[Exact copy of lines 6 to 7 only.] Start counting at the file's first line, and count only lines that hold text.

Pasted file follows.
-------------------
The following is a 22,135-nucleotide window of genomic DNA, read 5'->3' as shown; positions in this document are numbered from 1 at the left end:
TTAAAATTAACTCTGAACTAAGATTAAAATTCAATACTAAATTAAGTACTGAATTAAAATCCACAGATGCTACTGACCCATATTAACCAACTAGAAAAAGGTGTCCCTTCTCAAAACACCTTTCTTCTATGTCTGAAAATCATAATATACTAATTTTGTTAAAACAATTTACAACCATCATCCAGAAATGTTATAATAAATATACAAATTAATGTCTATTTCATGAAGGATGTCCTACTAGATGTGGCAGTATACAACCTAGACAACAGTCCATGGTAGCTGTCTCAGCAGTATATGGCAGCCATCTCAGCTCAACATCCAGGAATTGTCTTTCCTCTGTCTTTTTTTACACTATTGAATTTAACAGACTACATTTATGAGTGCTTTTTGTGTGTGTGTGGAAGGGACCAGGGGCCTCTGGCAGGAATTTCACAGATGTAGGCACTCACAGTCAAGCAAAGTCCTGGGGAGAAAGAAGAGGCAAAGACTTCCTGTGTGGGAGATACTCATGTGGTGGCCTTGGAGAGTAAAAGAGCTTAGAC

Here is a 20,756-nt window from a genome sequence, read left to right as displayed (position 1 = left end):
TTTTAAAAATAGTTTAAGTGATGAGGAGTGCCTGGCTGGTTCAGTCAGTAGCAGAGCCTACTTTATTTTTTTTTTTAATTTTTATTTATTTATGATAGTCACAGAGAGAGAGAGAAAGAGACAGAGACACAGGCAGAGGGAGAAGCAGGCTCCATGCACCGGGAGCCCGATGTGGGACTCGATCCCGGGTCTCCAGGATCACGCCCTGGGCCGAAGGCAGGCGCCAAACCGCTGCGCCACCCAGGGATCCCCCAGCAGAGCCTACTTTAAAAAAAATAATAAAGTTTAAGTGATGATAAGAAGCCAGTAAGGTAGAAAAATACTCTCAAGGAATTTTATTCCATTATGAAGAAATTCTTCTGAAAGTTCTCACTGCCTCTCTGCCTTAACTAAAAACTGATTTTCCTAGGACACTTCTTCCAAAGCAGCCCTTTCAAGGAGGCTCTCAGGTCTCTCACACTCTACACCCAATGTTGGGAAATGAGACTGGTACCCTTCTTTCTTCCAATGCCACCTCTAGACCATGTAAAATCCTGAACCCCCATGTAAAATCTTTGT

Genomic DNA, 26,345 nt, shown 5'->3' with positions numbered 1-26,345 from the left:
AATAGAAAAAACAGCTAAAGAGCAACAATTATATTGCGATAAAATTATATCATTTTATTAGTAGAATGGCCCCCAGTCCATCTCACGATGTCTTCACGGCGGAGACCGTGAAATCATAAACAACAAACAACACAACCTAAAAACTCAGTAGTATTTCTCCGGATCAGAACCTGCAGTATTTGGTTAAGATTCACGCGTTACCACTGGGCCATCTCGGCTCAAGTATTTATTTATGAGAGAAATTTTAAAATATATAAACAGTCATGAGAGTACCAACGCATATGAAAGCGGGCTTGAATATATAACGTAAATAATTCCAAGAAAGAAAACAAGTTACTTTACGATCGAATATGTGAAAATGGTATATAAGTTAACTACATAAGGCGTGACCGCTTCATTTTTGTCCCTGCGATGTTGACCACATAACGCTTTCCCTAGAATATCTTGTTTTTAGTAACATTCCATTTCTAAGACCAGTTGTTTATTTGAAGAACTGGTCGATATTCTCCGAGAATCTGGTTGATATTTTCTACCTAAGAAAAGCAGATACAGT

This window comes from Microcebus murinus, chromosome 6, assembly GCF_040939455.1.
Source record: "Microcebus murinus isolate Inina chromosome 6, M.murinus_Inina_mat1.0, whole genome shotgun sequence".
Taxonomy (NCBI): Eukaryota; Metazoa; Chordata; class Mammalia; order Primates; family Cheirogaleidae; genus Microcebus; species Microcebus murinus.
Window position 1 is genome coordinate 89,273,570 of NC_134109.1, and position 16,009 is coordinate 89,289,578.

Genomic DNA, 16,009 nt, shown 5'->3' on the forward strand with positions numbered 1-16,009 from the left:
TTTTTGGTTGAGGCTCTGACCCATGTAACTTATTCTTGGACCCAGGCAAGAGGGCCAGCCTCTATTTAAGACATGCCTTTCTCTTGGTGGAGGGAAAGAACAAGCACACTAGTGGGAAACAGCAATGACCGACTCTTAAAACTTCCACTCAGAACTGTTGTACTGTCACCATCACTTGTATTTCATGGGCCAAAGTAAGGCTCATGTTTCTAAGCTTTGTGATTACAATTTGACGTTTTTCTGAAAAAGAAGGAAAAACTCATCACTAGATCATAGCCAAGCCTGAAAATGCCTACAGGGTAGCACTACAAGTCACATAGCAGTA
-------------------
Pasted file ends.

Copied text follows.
AATAGAAAAAACAGCTAAAGAGCAACAATTATATTGCGATAAAATTATATCATTTTATTAGTAGAATGGCCCCCAGTCCATCTCACGATGTCTTCACGGCGGAGACCGTGAAATCATAAACAACAAACAACACAACCTAAAAACTCAGTAGTATTTCTCCGGATCAGAACCTGCAGTATTTGGTTAAGATTCACGCGTTACCACTGGGCCATCTCGGCTCAAGTATTTATTTATGAGAGAAATTTTAAAATATATAAACAGTCATGAGAGTACCAACGCATATGAAAGCGGGCTTGAATATATAACGTAAATAATTCCAAGAAAGAAAACAAGTTACTTTACGATCGAATATGTGAAAATGGTATATAAGTTAACTACATAAGGCGTGACCGCTTCATTTTTGTCCCTGCGATGTTGACCACATAACGCTTTCCCTAGAATATCTTGTTTTTAGTAACATTCCATTTCTAAGACCAGTTGTTTATTTGAAGAACTGGTCGATATTCTCCGAGAATCTGGTTGATATTTTCTACCTAAGAAAAGCAGATACAGT

This window comes from Microcebus murinus, chromosome 6, assembly GCF_040939455.1.